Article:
Peritoneal Mesothelioma

Peritoneal Mesothelioma

Peritoneal mesothelioma is a cancer that develops in the lining of the abdomen, which is known as the peritoneum. It is caused by ingesting asbestos fibers. Over time, irritation from the fibers can cause scarring and inflammation. This leads to mesothelioma tumor growth on the affected site. Peritoneal mesothelioma patients face an average prognosis of six to twelve months. Treatments like heated chemotherapy (HIPEC) can improve life expectancy.

What Is Peritoneal Mesothelioma?

Peritoneal mesothelioma is a form of cancer caused by asbestos. When asbestos fibers are ingested or inhaled, they can become embedded in the lining of the abdomen. Research suggests the fibers reach the abdominal lining through the digestive or lymphatic systems.

  • Peritoneal mesothelioma is the second-most common form of mesothelioma cancer, accounting for about 15 – 20% of all diagnoses.
  • Each year, about 500 people are diagnosed with the disease.
  • Common symptoms include abdominal pain and swelling, weight loss and fluid buildup in the abdominal cavity.
  • Diagnosis consists of a series of tests, including imaging tests, blood tests and biopsies.
  • Peritoneal mesothelioma is treated with surgery, heated chemotherapy and immunotherapy.
  • Peritoneal mesothelioma prognosis may vary depending on an individual’s case, with an average life expectancy of six to twelve months.

What Is the Prognosis for Peritoneal Mesothelioma?

The life expectancy for peritoneal malignant mesothelioma cancer is more favorable than other types of malignant mesothelioma.

With treatment, abdominal mesothelioma patients survive one year on average. However, more patients are surviving five years or longer with advancements in treatment.

What Are the Symptoms of Peritoneal Mesothelioma?

Peritoneal mesothelioma symptoms can take 10 – 50 years to appear after an individual inhales or ingests asbestos fibers. The fibers become lodged in the peritoneum, the lining of the abdomen, which leads to irritation and scar-tissue buildup. These damaged cells can develop into tumors and cause symptoms.

For most patients, early peritoneal mesothelioma symptoms will typically present in the abdomen or gastrointestinal system. Patients may also experience systemic symptoms, such as weight loss, which can further complicate diagnosis.

How Is Peritoneal Mesothelioma Diagnosed?

A peritoneal mesothelioma diagnosis consists of a series of tests. Diagnosis often starts with imaging tests, like CT scans and X-rays. These tests can rule out more common diseases and other forms of cancer, like adenocarcinoma and ovarian cancer.

If a tumor is detected through imaging tests, a doctor will order blood tests to identify biomarkers that can further differentiate mesothelioma from other cancers.

Biopsies are the only way to confirm a peritoneal mesothelioma diagnosis. A doctor will take a fluid or tissue sample to confirm the cancer. The biopsy can also identify cell type and mesothelioma progression.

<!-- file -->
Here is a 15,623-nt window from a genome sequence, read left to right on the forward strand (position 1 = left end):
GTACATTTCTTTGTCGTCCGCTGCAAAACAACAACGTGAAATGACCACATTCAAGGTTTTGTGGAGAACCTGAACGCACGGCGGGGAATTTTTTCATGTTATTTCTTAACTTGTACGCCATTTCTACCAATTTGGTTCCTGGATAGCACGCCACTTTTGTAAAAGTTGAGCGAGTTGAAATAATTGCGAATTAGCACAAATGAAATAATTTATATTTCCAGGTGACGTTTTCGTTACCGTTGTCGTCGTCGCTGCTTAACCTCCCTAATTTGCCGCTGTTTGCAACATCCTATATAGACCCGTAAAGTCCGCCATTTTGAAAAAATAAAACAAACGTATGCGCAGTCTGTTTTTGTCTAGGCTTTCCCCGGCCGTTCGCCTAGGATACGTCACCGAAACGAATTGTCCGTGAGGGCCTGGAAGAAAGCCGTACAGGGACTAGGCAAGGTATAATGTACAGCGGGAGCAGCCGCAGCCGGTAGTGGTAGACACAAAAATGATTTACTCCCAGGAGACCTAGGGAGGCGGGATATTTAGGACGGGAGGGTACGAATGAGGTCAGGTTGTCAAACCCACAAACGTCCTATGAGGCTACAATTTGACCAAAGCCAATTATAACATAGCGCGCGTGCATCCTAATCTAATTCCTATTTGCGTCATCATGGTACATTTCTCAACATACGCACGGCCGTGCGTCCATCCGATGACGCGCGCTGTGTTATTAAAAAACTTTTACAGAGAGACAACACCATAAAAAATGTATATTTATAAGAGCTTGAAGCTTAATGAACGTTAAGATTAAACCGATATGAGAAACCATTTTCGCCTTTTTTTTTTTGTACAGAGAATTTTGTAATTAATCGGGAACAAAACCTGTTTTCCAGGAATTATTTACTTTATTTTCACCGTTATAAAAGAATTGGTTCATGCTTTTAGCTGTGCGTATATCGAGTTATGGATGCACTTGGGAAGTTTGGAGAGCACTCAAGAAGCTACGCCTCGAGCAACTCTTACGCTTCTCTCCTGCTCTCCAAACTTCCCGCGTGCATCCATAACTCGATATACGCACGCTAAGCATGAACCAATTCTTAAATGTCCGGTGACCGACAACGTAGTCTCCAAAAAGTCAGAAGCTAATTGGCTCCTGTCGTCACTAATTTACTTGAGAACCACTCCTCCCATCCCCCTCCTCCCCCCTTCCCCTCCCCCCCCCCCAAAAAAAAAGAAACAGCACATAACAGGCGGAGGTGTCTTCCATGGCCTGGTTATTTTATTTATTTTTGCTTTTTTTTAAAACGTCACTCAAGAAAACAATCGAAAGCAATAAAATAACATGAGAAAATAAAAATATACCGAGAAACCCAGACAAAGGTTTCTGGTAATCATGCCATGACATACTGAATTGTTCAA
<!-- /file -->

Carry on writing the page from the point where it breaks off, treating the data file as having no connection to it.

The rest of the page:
Peritoneal Mesothelioma Stages

When diagnosing peritoneal mesothelioma, a doctor will also determine the stage of the cancer. Although there is no well-defined staging system for peritoneal malignant mesothelioma, doctors may identify the advancement of the disease with relevant criteria. For example, doctors may identify if the cancer has metastasized to other organs or lymph nodes.

In some cases, doctors may also rely on a tool called the Peritoneal Cancer Index (PCI), developed for abdominal cancers. With this method, the abdominal region is split into 13 distinct sections and scored on a scale of 0 – 3 based on the presence and size of tumors.

The 13 sections are then totaled for an overall PCI score, with 39 being the highest. Doctors suggest peritoneal mesothelioma stages equivalent to the scores. A higher PCI score indicates a more advanced stage of abdominal mesothelioma.

Peritoneal Mesothelioma Treatment

Peritoneal mesothelioma is often treated with a multimodal approach, which combines conventional treatments like surgery, chemotherapy and radiation therapy.

Traditional chemotherapy and radiation therapy have shown limited success in peritoneal mesothelioma patients, with many clinical trials showing a median survival time of one year. However, some studies indicate success when using chemotherapy during surgery to treat peritoneal mesothelioma.

For patients with advanced stage peritoneal malignant mesothelioma, standard treatments may be used as palliative care. Palliative treatments are used to improve quality of life and extend life expectancy.

Minimally invasive procedures, like paracentesis, are often used palliatively. This procedure removes buildup of fluid and relieves symptoms associated with peritoneal malignant mesothelioma.

Clinical trials are continually testing new treatments for peritoneal mesothelioma. Emerging treatment options include pressurized intraperitoneal aerosol chemotherapy (PIPAC), a chemotherapy applied in a pressurized form. Treating mesothelioma with PIPAC is in early phases and requires further testing. However, the treatment has shown a median life expectancy of approximately 27 months.